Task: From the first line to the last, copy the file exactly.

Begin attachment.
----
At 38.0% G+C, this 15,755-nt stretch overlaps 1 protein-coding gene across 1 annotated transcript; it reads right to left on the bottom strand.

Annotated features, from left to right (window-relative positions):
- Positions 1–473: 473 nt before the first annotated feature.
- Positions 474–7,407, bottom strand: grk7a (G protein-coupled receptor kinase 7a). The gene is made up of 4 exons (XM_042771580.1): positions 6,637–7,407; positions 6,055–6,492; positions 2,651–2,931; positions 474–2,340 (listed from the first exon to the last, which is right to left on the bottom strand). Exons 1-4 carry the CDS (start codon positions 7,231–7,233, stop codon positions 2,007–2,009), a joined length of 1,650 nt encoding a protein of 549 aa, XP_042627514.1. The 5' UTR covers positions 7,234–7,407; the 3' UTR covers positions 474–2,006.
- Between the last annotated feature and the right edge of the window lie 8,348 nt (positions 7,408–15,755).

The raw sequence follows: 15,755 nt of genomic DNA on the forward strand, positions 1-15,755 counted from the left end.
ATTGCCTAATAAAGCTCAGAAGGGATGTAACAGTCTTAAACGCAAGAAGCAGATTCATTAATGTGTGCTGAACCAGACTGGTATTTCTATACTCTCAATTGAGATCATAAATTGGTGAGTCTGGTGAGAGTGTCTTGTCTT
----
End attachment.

At 38.0% G+C, this 15,755-nt stretch overlaps 1 protein-coding gene across 1 annotated transcript; it reads right to left on the bottom strand.

Annotated features, from left to right (window-relative positions):
- Positions 1–473: 473 nt before the first annotated feature.
- Positions 474–7,407, bottom strand: grk7a (G protein-coupled receptor kinase 7a). The gene is made up of 4 exons (XM_042771580.1): positions 6,637–7,407; positions 6,055–6,492; positions 2,651–2,931; positions 474–2,340 (listed from the first exon to the last, which is right to left on the bottom strand). Exons 1-4 carry the CDS (start codon positions 7,231–7,233, stop codon positions 2,007–2,009), a joined length of 1,650 nt encoding a protein of 549 aa, XP_042627514.1. The 5' UTR covers positions 7,234–7,407; the 3' UTR covers positions 474–2,006.
- Between the last annotated feature and the right edge of the window lie 8,348 nt (positions 7,408–15,755).

The raw sequence follows: 15,755 nt of genomic DNA on the forward strand, positions 1-15,755 counted from the left end.
ATTGCCTAATAAAGCTCAGAAGGGATGTAACAGTCTTAAACGCAAGAAGCAGATTCATTAATGTGTGCTGAACCAGACTGGTATTTCTATACTCTCAATTGAGATCATAAATTGGTGAGTCTGGTGAGAGTGTCTTGTCTT